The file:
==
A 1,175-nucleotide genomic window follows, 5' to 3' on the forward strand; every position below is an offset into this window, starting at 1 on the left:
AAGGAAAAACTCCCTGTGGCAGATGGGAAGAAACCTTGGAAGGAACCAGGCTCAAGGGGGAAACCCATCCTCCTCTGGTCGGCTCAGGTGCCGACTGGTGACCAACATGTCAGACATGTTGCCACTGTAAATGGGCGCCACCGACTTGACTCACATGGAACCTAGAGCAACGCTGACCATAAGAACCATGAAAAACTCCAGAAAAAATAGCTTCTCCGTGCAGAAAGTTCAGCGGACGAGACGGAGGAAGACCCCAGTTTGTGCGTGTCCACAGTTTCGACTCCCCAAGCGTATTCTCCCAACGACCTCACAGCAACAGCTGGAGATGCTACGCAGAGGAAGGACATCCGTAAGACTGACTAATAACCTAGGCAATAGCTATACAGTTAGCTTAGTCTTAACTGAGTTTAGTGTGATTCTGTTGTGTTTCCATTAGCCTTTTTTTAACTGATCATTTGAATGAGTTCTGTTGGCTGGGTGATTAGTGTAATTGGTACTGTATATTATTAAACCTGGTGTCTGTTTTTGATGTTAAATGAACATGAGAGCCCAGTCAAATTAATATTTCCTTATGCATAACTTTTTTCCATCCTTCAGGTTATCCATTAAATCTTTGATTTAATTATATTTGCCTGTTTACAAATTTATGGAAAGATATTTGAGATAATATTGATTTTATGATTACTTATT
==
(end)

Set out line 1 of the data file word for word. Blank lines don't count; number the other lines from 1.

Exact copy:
A 1,175-nucleotide genomic window follows, 5' to 3' on the forward strand; every position below is an offset into this window, starting at 1 on the left: